Compared to orchitecture of Philip Honson, Robert Venturi, Cesar Pelli and others, who left behind the bare glass facades of mid-twentieth century modernism by incorporating elements of earlier styles into essentially modern designs a mixture that came to be called post-modernism. A central aspect is a turning away from the belief, crucial to modernist thought, that history progresses irreversibly in one direction. In music, this idea means abandoning the notion that musical idioms develop continuously, as if according to a plan or some inner necessity. To the postmodernist, history gives the artist more freedom than that the styles of all epochs and cultures are equally available as musical material to be employed as the composer sees fit.
Alfred Schnittke
(1934-98) worked in the Soviet Union, where he was known chiefly for his film music, before moving to Germany in 1990. The Soviet government began to relax its control over culture in the 1960s under Nikita Khrushchev, exposing Schnittke and other young composers to Western trends such as serial, chance, and electronic music. After writing several works based on serialism, indeterminacy, and new instrumental sounds, he turned to a more post-modern style called polystylism.

A post-modern technique combinating new and older styles created through quotation or stylistic allusion. Schnittke turned to this style after writing serveral works based on serialism, indeterminacy, and new instrumental sounds. His Symphony No 1 (1969-72) incorporates passages from works by Haydn, Bethoven, Chopin, Tchaikovsky, Grieg, Johann Strauss, and even himself.

John Corigliano also used this style in his opera The Ghosts of Versailles centered around ghosts in the French royal palace, including Queen Marie Antoinette and others slain during the Revolution, and a play staged for their entertainment; the ghosts are rendered with modern serial music and timbral effects, while the play is set in a style based on Mozart operas.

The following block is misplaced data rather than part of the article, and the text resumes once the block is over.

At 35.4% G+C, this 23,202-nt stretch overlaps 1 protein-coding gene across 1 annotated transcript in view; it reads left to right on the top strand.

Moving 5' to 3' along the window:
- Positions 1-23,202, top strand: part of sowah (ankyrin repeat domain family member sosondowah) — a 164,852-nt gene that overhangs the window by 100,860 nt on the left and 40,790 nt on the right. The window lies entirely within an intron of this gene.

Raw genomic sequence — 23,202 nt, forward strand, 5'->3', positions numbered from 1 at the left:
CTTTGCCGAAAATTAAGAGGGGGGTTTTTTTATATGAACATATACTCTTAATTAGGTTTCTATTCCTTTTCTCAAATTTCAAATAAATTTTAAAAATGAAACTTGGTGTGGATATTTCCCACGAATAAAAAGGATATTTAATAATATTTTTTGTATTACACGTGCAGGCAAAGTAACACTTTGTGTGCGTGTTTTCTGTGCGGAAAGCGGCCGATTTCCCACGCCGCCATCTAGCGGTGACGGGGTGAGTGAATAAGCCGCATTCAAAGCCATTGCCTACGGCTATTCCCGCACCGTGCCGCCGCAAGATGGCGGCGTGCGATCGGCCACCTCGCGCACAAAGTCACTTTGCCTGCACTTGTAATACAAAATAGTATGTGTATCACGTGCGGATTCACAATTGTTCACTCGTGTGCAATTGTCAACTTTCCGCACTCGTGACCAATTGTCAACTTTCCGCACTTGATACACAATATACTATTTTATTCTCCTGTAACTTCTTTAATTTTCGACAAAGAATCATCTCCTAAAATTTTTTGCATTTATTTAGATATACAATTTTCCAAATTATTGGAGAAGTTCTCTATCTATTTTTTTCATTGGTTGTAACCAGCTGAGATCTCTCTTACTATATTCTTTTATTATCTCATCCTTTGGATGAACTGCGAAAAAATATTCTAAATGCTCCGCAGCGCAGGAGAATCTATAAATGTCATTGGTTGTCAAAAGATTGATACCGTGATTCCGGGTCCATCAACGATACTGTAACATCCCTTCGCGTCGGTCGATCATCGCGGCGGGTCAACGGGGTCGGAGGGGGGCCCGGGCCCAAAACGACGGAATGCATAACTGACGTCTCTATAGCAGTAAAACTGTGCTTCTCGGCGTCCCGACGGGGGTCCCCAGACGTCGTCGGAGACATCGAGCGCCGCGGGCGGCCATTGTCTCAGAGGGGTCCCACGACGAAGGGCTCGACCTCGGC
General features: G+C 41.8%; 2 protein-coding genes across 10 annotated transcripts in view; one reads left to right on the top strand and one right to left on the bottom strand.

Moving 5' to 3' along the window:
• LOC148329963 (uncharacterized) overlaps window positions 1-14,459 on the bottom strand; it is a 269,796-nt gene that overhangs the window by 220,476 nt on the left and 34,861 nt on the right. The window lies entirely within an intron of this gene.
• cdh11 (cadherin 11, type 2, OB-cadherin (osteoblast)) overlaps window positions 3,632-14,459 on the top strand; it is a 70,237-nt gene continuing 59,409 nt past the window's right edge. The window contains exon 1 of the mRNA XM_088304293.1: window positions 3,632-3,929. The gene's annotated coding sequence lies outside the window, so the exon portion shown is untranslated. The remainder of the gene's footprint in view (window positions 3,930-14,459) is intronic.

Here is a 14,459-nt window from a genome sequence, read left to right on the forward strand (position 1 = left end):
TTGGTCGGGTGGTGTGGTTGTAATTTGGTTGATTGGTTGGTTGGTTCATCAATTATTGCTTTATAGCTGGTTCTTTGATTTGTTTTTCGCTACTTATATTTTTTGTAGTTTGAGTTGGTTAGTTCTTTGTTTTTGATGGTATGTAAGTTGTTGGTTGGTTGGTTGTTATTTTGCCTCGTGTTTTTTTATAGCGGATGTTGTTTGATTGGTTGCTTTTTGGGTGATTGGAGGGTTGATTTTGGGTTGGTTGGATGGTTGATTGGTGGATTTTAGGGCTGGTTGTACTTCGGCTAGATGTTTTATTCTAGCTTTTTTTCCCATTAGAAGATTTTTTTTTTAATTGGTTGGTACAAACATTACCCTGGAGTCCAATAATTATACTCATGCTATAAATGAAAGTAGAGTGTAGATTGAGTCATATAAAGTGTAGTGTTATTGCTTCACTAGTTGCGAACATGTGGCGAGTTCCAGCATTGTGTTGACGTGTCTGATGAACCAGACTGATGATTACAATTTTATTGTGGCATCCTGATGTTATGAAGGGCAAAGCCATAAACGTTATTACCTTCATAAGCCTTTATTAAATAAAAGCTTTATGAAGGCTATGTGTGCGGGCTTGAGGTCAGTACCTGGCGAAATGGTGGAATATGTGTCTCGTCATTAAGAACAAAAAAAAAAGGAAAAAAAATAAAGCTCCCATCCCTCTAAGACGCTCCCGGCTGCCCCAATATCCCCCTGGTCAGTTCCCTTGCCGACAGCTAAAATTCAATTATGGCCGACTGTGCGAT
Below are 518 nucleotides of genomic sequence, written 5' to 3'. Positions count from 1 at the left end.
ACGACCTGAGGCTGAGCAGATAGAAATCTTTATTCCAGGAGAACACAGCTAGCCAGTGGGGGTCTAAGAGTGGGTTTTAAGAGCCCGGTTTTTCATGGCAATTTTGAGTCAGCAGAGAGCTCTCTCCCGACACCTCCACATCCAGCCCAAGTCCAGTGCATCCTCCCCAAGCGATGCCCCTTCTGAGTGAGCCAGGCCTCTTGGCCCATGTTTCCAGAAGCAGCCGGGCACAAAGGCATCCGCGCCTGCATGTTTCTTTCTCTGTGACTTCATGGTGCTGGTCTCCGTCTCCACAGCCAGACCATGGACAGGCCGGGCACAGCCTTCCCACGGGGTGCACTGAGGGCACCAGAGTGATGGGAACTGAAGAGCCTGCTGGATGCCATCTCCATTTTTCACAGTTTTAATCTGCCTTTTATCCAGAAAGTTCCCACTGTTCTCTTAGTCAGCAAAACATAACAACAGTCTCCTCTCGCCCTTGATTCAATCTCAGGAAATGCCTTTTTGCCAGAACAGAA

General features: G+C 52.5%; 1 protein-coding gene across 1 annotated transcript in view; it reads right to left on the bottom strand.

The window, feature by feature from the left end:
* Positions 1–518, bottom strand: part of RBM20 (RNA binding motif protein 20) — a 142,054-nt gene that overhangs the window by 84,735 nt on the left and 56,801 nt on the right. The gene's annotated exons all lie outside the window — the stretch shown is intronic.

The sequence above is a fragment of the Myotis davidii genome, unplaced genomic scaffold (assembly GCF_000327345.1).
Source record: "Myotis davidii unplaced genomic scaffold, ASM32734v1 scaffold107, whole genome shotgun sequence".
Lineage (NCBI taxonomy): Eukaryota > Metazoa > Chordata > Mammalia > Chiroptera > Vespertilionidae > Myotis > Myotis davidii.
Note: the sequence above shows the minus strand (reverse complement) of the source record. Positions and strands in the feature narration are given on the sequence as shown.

Peter Schickele (PDQ Bach)
The witiest and most popular composer to use quotation and stylistic allusion. Performed under name PDQ Bach as a spoof on old music, its performing practice, and musicologists. Wrote the Howdy Symphony, a response to Haydns Farewell Symphony.
A work that openly imitates the previous work of another artist or composer usually with satirical intent. One such composer would be Peter Schickele. Other composers did however use Quotation and Polystylism which is sometimes considered the same as Patiche.
In their search for expressive tools that connect directly with listeners, some composers adopted the familiar tonal idiom of nineteenth-century Romanticism or incorporated its sounds and gestures. Such composers include Penderecki in his later works such as Paradise Lost; George Rochberg who used romantic and early modernist styles  beginning in the 70s; and David Del Tredici who turned from serial methods after the 60s to write excerpts from Lewis Carroll’s stories for children, feeling that their whimsy called for a direct comprehensible presentation.

Post modern composers using various styles invoked extramusical meanings and imagry, hoping that listeners would accept unusual sounds if their meanings were clear. Spirituality was a frequent theme, continuing music’s long association with religion and the transcendent.

Examples of such composers were: Sofia Gubaidulina (Russian). Almost all of her works have a spiritual dimension, often suggested in the title. Such as the five momements of her sonata for violin and viola called Rejoice!.

John Tavener (English) also has centered on spiritual concerns. After writing works influenced by Stravinsky’s serialism and block construction, he joined the Orthodox Church in 77 and began to incorporate elements from its liturgical music.

Murray Schafer, the leading Canadian composer of the era travered a wide variety of styles from neoclassical to avant-garte, yet most of his pieces are based on extramusical inspirations. His orchestral works Dream Rainbow Dream Thunder reflects ideas from the culture of the Inuits, natives of Canada. His most striking is his environmental music. This is music that is to break out of the concert hall. In his work, Music for Wilderness Lake, it is to be performed at sunrise and sunset at a small lake away from human selltements, with twelve trombonists positioned around its shores playing meditative melodies to one another across the water, cued by a conductor in a raft, and joined by animal sounds.

Joan Tower bases her works on images. Siver laders for orchestra features rising lines, either stepwise or leaping by fourths, moving at different speeds amid a variety of textures.